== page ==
BCRA bans financial institutions from offering digital asset services to their customers. The regulator wants to safeguard the users and the economy of the country from the risks involved in the operations of virtual assets.
Recently Argentina has been taking small steps toward embracing digital currencies. On April 26, the capital of the country, Buenos Aires announced that its citizens will now be able to pay taxes in cryptocurrency from onwards. Soon after, on May 2, the largest private bank in the country, Banco Galicia announced that it will now enable its users to purchase and trade Bitcoin. Brubank, a domestic digital bank, also followed the footsteps of Galicia this week.
However, the banks received a blow on May 5, when the Central Bank of the Argentine Republic (BCRA) released a note saying that financial institutions are not allowed to serve their customers with digital asset services including cryptocurrency and those that are not regulated by the board.
This is not the first time that the regulators are refusing to agree with the initiation of digital asset services. In May 2021, the BCRA along with National Securities Commission (CNV) published a note called, “Alert from the BCRA and the CNV on the risks and implications of crypto assets.”. In the note, it was mentioned that these assets pose a threat to their “users, investors” and the economic system of the country.
The alert reads, “Crypto assets can be defined as a digital representation of value or rights that are transferred and stored electronically using Distributed Ledger Technology (DLT) or other similar technology. While these technologies could help promote greater financial efficiency and innovation, crypto assets are not legal tender.” Furthermore, both the regulators recognized some of the risks associated with virtual assets and their operations including its high volatility, absence of safeguards, potential frauds, money laundering, less transparency, and cross-border nature.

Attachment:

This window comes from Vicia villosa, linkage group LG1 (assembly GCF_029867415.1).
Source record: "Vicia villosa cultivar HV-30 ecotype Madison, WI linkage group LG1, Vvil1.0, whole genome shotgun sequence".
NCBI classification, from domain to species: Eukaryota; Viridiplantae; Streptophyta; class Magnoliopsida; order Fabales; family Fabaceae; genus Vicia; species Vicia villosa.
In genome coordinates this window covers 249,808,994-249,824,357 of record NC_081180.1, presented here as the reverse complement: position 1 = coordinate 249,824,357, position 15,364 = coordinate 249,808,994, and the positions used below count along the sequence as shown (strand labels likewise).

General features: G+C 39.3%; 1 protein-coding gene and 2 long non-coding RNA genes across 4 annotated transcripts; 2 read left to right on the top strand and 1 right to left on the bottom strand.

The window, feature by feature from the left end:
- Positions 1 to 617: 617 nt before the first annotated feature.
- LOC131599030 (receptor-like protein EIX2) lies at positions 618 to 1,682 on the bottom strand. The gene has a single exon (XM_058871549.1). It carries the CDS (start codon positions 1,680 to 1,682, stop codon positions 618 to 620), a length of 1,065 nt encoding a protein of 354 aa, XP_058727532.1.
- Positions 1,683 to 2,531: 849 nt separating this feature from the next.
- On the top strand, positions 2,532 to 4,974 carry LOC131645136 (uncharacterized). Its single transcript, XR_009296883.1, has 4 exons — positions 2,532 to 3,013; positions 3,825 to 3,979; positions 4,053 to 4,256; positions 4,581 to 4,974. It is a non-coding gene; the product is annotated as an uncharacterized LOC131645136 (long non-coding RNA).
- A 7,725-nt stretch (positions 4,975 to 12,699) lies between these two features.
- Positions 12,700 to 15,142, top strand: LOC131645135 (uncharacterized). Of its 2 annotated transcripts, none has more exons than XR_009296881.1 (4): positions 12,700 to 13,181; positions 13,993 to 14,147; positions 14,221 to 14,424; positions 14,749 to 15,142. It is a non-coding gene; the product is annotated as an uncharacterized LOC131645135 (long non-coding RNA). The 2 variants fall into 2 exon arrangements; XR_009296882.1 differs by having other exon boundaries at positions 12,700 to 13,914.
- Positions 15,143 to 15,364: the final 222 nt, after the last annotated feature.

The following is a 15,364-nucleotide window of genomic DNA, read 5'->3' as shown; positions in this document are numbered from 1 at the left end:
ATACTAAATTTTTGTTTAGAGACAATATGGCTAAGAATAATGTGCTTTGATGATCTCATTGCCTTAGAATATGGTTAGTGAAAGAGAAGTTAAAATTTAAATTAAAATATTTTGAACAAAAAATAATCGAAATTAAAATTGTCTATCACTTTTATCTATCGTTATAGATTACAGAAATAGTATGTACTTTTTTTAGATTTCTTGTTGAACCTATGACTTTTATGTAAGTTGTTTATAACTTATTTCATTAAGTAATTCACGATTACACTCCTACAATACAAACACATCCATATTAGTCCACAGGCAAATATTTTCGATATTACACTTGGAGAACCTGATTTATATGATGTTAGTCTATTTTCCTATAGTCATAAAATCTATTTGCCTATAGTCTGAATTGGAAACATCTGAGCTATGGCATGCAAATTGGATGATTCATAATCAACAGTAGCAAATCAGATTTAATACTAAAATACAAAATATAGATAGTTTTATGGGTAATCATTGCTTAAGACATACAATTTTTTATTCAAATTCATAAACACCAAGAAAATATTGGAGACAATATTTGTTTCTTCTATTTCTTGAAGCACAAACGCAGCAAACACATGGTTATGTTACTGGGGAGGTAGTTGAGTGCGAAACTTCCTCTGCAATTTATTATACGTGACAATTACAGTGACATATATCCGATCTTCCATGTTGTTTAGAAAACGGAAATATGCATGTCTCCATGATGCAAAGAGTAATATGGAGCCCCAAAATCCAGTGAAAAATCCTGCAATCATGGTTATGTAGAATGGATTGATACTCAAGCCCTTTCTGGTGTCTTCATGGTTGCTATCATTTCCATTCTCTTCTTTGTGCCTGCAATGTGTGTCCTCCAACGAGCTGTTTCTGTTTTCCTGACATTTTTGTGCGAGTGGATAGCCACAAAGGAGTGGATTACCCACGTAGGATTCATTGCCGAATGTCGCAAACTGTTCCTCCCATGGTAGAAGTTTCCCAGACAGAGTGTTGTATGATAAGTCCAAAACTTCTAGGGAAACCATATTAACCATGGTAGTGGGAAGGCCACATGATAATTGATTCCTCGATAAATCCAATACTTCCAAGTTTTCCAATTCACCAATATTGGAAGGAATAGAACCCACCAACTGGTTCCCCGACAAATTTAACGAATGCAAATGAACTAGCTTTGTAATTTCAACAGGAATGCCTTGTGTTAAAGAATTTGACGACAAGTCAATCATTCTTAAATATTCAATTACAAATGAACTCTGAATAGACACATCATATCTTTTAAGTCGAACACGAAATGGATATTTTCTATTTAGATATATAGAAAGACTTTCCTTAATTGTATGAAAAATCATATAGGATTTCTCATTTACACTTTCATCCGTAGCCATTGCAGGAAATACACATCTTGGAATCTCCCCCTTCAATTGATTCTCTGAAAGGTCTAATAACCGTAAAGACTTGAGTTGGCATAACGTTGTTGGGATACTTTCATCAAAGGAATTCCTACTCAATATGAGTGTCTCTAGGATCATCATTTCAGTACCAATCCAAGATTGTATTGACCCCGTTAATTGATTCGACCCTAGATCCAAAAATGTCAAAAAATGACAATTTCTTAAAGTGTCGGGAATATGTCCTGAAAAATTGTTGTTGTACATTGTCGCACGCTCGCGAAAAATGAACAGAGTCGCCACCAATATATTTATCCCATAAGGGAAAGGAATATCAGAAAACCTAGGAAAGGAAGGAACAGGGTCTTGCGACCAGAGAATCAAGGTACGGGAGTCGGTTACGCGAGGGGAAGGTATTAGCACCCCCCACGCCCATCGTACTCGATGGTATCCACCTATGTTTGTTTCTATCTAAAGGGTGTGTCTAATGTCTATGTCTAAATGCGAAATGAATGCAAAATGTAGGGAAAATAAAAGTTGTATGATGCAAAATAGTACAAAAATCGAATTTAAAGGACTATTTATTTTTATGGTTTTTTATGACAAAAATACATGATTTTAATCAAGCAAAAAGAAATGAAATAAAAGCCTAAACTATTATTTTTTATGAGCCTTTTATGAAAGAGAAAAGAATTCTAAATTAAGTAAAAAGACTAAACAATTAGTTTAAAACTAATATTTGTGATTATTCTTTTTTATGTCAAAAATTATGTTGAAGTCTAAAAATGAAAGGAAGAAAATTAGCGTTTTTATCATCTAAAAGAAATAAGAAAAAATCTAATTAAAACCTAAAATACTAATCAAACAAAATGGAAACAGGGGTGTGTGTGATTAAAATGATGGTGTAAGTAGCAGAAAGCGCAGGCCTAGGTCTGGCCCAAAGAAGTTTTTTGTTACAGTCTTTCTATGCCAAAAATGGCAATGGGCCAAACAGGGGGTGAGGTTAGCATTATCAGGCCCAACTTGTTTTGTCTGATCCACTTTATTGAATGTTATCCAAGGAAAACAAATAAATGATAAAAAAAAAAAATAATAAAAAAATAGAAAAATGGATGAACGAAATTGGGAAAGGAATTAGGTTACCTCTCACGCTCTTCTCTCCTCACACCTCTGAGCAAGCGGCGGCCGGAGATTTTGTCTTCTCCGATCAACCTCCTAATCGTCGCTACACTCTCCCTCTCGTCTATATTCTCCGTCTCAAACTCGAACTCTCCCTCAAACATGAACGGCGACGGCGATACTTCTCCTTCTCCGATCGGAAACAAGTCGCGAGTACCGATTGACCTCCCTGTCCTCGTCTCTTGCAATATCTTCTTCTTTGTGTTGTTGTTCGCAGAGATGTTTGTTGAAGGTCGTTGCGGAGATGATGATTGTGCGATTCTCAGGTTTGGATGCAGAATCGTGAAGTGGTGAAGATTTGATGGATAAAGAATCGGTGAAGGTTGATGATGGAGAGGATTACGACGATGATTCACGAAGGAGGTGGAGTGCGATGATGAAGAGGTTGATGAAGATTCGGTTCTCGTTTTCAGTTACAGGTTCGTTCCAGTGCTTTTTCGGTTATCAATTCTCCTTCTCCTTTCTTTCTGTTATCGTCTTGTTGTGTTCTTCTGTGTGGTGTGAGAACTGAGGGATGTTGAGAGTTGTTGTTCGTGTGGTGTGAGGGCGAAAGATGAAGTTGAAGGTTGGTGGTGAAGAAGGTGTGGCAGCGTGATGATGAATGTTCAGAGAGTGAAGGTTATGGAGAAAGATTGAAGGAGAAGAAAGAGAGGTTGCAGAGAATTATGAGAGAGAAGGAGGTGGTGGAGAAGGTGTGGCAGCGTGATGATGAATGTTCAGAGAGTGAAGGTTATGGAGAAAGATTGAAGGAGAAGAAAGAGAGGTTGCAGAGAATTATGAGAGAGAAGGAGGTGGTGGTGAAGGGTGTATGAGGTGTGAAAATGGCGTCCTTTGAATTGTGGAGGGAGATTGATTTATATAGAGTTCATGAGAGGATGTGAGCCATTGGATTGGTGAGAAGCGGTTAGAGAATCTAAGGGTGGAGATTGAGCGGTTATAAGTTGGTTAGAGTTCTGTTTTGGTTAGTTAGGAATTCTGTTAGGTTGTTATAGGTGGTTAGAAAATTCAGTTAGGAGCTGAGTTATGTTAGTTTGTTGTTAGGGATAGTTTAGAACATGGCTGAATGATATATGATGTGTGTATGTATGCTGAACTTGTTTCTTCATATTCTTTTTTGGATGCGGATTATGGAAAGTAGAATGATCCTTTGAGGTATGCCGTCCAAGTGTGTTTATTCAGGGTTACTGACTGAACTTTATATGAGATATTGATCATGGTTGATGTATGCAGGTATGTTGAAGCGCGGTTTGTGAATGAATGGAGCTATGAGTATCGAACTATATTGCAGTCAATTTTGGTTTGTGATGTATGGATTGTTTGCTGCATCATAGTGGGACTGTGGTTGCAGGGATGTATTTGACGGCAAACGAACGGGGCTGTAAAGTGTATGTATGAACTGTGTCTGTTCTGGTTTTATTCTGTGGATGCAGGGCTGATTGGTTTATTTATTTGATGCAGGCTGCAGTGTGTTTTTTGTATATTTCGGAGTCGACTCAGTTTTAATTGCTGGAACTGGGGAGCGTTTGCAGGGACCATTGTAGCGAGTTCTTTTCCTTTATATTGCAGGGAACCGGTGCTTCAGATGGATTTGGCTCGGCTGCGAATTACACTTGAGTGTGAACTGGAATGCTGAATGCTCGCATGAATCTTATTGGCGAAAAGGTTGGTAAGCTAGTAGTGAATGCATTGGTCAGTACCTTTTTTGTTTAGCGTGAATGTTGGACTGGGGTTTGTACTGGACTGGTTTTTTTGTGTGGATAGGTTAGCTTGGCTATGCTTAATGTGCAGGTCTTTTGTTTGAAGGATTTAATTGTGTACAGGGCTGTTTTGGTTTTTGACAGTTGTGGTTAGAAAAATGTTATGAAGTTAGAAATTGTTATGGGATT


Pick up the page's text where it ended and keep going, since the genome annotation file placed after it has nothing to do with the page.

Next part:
BCRA says that the step of prohibiting banks to offer these services has been taken to avoid the risks involved in the crypto industry that can affect the users of these services and the “financial system as a whole”. The board also reminds the financial institutions that their services should focus on, “financial investment, production, marketing, consumption of goods and services” that are needed by “domestic demand and export.”
The board also mentions that any medium associated with the operations of virtual currencies should not be established in the country as they may not comply with the existing regulations.